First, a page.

Ericsson yesterday admitted some telecoms operators were postponing orders for mobile network equipment because of the global recession, as its first quarter earnings were hit by losses at its joint ventures that make handsets and microchips.

ST-Ericsson, Ericsson’s partnership with STMicro­electronics that manufactures semiconductors, announced plans to axe
15 per cent of its workforce after reporting a maiden net loss of $89m.

Ericsson’s earnings were also heavily dented by a pre-tax loss of SKr2.1bn ($262m) relating to Sony Ericsson, its joint venture with Sony that makes mobiles and is struggling partly because consumers are buying fewer phones in the downturn.

Ericsson, the world’s leading mobile network equipment maker, recorded net income of SKr1.7bn for the three months to March 31, down 35 per cent on the same period last year. Revenue rose 12 per cent to SKr49.6bn in the first quarter, boosted by the weak Swedish krona.

Ericsson’s shares closed down 8.03 per cent at SKr71 after analysts said the Swedish company was striking a more cautious tone about sales prospects with fixed-line and mobile operators.

Carl-Henric Svanberg, Ericsson’s chief executive, denied any change of tone, and stressed the recession had so far had a limited impact on the mobile network market. But he added: “We have seen operators – in a few markets where local currencies have depreciated dramatically – postpone investments.”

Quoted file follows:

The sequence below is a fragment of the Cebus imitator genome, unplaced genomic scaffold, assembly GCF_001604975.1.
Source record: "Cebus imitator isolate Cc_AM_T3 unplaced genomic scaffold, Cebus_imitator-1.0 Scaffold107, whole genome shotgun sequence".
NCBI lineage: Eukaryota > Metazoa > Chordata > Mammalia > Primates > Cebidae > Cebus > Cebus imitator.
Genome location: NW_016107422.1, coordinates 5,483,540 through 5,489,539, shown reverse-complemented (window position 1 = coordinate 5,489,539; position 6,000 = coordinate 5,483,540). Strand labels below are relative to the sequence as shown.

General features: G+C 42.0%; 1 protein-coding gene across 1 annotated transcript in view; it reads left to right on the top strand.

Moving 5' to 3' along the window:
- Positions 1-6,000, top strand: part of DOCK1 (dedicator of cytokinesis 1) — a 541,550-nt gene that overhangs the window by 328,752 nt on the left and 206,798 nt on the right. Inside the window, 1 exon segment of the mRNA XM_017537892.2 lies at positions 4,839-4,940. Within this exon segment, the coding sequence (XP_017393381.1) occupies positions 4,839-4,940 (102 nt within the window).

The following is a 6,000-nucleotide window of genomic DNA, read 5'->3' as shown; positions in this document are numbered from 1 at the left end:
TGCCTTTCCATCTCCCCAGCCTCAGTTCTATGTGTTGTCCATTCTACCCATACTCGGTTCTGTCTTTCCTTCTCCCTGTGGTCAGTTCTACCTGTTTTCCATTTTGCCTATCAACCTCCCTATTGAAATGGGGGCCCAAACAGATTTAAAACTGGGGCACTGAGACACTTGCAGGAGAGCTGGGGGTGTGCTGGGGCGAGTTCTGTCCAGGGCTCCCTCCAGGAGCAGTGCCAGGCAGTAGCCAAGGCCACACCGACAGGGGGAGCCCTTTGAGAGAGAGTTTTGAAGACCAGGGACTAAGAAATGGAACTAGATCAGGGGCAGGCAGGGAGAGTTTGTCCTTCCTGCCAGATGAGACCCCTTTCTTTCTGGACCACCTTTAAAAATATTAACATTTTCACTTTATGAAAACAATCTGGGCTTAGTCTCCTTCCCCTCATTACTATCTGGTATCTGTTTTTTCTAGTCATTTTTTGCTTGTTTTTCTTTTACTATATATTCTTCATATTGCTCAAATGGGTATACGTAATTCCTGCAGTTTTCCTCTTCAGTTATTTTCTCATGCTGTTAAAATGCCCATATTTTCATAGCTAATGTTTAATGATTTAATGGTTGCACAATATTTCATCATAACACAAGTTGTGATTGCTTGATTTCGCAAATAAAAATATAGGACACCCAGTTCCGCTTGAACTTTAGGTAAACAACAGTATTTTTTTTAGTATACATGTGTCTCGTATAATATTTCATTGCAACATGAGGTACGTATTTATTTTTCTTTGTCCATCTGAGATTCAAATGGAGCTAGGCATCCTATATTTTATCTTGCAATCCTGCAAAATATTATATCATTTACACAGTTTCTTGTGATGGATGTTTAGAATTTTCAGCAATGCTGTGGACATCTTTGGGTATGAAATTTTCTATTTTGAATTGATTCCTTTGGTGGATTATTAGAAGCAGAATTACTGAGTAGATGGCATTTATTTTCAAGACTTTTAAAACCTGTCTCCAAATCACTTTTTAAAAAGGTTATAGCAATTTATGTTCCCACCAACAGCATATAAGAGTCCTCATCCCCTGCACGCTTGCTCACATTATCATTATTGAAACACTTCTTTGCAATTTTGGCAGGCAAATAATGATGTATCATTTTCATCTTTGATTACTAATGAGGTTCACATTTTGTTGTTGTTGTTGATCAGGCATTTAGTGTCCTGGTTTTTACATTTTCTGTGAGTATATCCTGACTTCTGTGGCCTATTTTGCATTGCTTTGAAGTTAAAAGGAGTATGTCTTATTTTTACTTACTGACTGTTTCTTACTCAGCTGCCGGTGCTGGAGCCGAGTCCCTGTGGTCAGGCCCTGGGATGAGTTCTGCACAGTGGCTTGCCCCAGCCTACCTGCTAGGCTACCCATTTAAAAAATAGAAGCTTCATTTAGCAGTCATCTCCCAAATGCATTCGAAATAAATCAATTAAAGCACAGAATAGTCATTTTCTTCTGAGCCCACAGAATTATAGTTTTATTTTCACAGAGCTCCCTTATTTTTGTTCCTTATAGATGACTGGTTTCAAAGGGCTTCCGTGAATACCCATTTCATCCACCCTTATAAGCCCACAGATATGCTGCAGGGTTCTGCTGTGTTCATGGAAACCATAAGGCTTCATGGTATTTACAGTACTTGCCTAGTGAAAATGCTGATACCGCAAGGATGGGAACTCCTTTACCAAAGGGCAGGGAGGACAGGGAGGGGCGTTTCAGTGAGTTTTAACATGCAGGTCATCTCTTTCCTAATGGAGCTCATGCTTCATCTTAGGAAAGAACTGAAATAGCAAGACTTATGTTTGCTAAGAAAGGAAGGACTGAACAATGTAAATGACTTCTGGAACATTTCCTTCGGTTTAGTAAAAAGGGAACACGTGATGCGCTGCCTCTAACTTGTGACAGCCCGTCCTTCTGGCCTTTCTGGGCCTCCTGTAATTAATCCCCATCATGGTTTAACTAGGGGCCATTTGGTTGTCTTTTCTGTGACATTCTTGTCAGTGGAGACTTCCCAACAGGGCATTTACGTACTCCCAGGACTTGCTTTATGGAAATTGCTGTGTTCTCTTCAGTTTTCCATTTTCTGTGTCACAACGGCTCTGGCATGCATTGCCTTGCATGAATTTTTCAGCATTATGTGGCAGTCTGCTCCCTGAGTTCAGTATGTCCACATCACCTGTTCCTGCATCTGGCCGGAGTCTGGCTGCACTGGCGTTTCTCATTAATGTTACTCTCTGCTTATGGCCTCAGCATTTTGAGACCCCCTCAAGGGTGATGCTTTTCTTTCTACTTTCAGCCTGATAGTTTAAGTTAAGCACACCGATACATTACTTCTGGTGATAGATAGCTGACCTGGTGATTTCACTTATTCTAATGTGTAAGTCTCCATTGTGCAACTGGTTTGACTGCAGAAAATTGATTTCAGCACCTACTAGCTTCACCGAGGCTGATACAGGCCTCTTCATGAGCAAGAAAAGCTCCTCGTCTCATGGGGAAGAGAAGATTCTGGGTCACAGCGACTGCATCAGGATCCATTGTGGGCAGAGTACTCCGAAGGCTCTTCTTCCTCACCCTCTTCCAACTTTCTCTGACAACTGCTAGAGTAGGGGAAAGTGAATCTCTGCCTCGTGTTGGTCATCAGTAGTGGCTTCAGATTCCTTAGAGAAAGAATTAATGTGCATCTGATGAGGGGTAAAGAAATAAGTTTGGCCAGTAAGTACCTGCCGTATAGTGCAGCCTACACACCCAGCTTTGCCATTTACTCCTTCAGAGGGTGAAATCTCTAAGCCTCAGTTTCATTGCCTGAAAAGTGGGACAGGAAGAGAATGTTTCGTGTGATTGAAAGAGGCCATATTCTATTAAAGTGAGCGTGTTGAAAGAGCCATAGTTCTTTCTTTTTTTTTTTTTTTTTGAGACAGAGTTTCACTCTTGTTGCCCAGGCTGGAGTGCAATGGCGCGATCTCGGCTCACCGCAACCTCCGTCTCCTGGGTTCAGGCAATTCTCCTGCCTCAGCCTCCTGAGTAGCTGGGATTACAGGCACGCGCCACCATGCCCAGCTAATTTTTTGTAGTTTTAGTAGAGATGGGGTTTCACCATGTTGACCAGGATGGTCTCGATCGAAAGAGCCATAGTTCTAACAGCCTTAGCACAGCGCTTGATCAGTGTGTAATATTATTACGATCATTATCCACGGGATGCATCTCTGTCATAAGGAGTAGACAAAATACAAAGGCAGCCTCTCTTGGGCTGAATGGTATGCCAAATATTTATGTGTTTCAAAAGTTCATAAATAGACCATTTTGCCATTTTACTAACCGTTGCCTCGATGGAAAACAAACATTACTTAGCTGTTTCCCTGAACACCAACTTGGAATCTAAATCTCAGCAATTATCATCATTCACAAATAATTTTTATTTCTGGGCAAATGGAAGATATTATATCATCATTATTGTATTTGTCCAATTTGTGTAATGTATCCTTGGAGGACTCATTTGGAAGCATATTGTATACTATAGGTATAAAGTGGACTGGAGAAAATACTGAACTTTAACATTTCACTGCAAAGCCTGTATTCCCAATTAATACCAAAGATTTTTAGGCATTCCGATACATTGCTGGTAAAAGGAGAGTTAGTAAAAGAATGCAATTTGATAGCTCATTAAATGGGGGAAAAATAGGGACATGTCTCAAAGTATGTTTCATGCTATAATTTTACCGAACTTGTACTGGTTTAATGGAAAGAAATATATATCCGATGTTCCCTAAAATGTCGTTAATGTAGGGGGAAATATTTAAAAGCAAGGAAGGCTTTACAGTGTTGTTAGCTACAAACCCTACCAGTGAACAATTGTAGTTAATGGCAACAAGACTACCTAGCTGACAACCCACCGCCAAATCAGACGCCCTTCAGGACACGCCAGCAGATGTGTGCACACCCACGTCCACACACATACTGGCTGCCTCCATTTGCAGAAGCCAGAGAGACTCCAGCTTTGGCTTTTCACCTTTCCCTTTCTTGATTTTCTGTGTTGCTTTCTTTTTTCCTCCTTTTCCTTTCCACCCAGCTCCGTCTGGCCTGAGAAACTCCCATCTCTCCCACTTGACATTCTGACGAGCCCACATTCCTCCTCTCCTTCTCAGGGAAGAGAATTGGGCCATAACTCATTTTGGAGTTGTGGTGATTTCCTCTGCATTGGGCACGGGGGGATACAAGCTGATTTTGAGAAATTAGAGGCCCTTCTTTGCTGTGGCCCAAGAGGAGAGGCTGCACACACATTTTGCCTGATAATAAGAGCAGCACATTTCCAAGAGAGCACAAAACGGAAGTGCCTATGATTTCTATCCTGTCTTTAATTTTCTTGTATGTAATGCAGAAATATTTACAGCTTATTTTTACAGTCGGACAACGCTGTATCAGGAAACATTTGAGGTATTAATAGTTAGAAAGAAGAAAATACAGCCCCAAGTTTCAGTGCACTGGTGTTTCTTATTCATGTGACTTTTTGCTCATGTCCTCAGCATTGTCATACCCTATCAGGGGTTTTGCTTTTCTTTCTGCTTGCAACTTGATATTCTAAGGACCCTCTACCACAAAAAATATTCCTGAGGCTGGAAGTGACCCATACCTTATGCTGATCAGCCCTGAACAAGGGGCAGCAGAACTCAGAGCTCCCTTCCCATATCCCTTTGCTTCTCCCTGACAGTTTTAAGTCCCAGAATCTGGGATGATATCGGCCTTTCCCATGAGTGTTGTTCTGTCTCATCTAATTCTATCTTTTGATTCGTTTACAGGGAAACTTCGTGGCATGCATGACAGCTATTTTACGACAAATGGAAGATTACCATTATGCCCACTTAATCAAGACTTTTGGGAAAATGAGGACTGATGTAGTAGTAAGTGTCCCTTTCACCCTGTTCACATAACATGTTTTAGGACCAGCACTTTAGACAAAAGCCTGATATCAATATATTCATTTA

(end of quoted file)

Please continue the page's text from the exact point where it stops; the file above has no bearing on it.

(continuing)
He pointed to Russia and Ukraine, where some mobile operators are cutting their capital spending sharply.

Several European and US telecoms companies, such as France Telecom and AT&T, have announced plans to cut capital spending this year, although Chinese mobile operators are proceeding with large investments.

Ericsson’s basic earnings per share were SKr0.54, down 35 per cent, and the company’s cash flow performance was weak.

It recorded a cash outflow from operating activities of SKr2.9bn in the first quarter, partly because of a SKr1.5bn payment into its pension scheme.

The company’s net cash position deteriorated from SKr34.7bn at December 31 to SKr22.9bn at March 31, partly because of a $1.1bn payment to establish ST-Ericsson.

The ST-Ericsson joint venture was created in February in an effort to challenge Qualcomm’s position as the world’s leading supplier of microchips for handsets.

Yesterday it reported revenue of $391m for the two months to March 28, its first period of trading, and an operating loss of $98m, because of reduced demand for semiconductors used in mobiles. ST-Ericsson outlined plans to cut 1,200 jobs, in a restructuring programme that will provide annual savings of $230m.

“The job cuts are a reflection of the lower sales volumes we are seeing and the pressure on pricing,” said Alain Dutheil, chief executive of ST-Ericsson. “There is an urgent need to react with speed.”

ST-Ericsson is aiming to break even in the second quarter of 2010. Although Mr Dutheil said he did not anticipate seeking further funding from Ericsson and ST Microelectronics, there are no limits on the cash call he could make on the parent companies if trading does not improve.

Mr Svanberg did not rule out the possibility of Ericsson providing a capital injection to Sony Ericsson later this year, given the joint venture is burning up cash.

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